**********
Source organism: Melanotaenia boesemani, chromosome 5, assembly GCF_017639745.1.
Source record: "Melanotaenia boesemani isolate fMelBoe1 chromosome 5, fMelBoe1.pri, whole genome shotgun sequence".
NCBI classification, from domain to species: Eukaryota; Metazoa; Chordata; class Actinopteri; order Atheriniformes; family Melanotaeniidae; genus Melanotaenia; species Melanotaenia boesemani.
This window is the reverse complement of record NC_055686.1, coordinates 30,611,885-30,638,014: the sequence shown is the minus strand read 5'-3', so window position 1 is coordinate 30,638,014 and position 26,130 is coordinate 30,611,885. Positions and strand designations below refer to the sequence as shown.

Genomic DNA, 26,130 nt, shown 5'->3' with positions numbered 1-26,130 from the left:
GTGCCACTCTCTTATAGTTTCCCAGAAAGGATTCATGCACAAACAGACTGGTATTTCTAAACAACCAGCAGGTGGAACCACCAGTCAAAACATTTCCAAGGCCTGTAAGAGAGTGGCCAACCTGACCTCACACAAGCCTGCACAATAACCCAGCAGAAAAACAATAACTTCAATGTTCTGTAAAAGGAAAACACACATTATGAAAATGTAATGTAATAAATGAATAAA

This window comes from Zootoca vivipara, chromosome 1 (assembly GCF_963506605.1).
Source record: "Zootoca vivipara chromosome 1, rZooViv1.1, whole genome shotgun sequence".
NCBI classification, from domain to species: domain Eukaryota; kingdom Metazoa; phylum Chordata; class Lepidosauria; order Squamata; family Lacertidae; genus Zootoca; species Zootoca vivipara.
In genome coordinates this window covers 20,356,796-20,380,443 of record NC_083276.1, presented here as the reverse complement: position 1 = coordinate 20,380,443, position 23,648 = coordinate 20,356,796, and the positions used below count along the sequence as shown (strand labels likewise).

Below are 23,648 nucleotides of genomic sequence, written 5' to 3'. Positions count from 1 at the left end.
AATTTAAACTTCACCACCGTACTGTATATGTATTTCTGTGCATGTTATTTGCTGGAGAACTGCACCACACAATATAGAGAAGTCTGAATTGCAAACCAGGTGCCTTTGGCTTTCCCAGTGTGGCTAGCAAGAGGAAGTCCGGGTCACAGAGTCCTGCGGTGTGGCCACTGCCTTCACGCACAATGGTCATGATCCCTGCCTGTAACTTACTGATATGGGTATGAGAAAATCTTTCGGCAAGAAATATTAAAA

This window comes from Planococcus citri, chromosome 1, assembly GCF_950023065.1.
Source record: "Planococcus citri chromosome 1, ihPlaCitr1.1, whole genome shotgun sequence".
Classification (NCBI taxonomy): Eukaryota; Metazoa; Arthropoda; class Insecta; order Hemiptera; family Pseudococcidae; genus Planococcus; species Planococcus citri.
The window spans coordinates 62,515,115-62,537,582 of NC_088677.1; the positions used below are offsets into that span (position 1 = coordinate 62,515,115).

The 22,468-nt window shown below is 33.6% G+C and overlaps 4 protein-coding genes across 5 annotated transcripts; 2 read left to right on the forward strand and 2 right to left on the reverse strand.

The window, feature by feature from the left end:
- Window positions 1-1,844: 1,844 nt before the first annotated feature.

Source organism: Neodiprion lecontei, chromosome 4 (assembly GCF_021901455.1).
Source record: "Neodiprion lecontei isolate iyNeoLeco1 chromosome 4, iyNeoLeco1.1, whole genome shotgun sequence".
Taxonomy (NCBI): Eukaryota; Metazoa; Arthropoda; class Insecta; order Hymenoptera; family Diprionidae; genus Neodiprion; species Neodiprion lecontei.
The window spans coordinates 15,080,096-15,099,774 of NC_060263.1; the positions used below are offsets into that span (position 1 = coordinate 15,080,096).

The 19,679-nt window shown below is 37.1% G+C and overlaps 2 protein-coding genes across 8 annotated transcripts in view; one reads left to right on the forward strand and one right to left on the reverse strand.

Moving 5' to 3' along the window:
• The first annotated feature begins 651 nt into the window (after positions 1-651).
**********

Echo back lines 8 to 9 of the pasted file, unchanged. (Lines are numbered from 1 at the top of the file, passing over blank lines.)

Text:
Source record: "Zootoca vivipara chromosome 1, rZooViv1.1, whole genome shotgun sequence".
NCBI classification, from domain to species: domain Eukaryota; kingdom Metazoa; phylum Chordata; class Lepidosauria; order Squamata; family Lacertidae; genus Zootoca; species Zootoca vivipara.